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Valkyrie (2009) Director Bryan Singer 1 February 2009

Posted by jordanfarley in Uncategorized.
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Valkyrie is yet another true story (I seem to have been seeing a lot of those recently), this time about the failed assassination attempt of Adolf Hitler by members of his own German army who had become disillusioned with the Fuhrer. Tom Cruise plays Colonel Claus von Stauffenberg who we are introduced to in Afica where he looses a hand and an eye in an air attack by British forces. When he awakes he is put in contact with a group of dissidents, led by Terence Stamp, many of whom are former political figures in Germany or high up in the armed forces, who want to overthrow Hitler and negotiate a peace with the allies. Stauffenberg comes up with the plan to use the German armies own operation Valkyrie, where they would take control of Germany in the event Hitler was killed in a coup, to take power, though the mechanics of the plan are surprisingly complicated for this unashamed popcorn fodder.

Valkyrie has been getting a pretty poor reception from critics in the UK. I remember last year the film getting a lot of positive buzz but apparently that all dissipated with time as Tom Cruise’s reputation sinks lower and lower. I personally have always liked Cruise and still cannot understand why critics expected this film, from master director Bryan Singer (The Usual Suspects), to be a ‘bad film’. Perhaps it’s because it was clearly going to be unashamed popcorn fodder, but in the event in turns out Valkyrie is an exhilarating and gripping thriller. Despite the fact we all know they didn’t succeed the film plays out its ‘will they wont they’ mechanics up to breaking point and still works brilliantly.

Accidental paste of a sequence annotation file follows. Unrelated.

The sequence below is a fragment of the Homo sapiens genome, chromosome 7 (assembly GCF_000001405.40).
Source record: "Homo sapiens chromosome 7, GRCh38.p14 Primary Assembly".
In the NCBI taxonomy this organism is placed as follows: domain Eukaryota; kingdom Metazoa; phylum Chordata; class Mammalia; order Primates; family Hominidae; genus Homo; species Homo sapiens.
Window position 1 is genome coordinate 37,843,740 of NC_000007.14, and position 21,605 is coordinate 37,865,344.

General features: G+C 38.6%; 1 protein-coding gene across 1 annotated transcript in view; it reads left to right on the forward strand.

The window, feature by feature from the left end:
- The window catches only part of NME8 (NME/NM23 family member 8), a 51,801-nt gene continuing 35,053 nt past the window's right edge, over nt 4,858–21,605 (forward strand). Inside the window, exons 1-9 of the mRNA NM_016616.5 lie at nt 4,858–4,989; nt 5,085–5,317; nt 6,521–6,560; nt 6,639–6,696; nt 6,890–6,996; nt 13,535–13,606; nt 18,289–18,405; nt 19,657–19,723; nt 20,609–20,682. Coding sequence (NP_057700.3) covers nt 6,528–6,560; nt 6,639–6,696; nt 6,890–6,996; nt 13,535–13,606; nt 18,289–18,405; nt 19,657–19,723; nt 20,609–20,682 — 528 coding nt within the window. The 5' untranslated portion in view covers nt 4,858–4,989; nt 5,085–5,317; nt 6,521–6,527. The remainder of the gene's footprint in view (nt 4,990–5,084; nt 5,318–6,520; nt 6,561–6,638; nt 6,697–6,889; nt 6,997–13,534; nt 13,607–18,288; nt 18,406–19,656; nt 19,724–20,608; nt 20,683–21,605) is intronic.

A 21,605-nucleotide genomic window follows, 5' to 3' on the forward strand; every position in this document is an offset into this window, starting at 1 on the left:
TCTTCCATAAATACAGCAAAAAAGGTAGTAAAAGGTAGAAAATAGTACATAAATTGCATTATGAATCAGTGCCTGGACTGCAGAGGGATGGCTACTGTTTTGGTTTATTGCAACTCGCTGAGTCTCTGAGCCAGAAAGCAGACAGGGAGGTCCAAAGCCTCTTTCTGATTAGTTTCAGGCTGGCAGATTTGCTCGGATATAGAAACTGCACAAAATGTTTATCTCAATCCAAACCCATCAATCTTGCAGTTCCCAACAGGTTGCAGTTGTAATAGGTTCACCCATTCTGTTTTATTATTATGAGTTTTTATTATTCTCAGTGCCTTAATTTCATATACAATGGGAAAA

The rest of the cast is a veritable who’s who of British thesps: Kenneth Brannagh, Tom Wilkinson, Bill Nighy, Tom Hollander, Eddie Izzard (OK maybe he isn’t quite a thesp) and a couple of familiar German faces as well like Christian Berkel and Thomas Kretschmann from Downfall. There has been a lot of criticism of the fact most of the actors speak in English with their native accents, I had no problem with this and would probably find it more acceptable than seeing Cruise attempt to butcher another accent after Irish in Far and Away. The acting on the whole is perfectly fine, nothing spectacular, though Cruise, Izzard and Wilkinson do ham it up a little at times.

Valkyrie is a fine return to form for Cruise who has been in desperate need of a star vehicle since his departure from Paramount last year. Although Valkyrie isn’t likely to result in a career resurgence it is an enjoyable and worthy, albeit unexceptional, thriller from one of the best directors working in Hollywood today.

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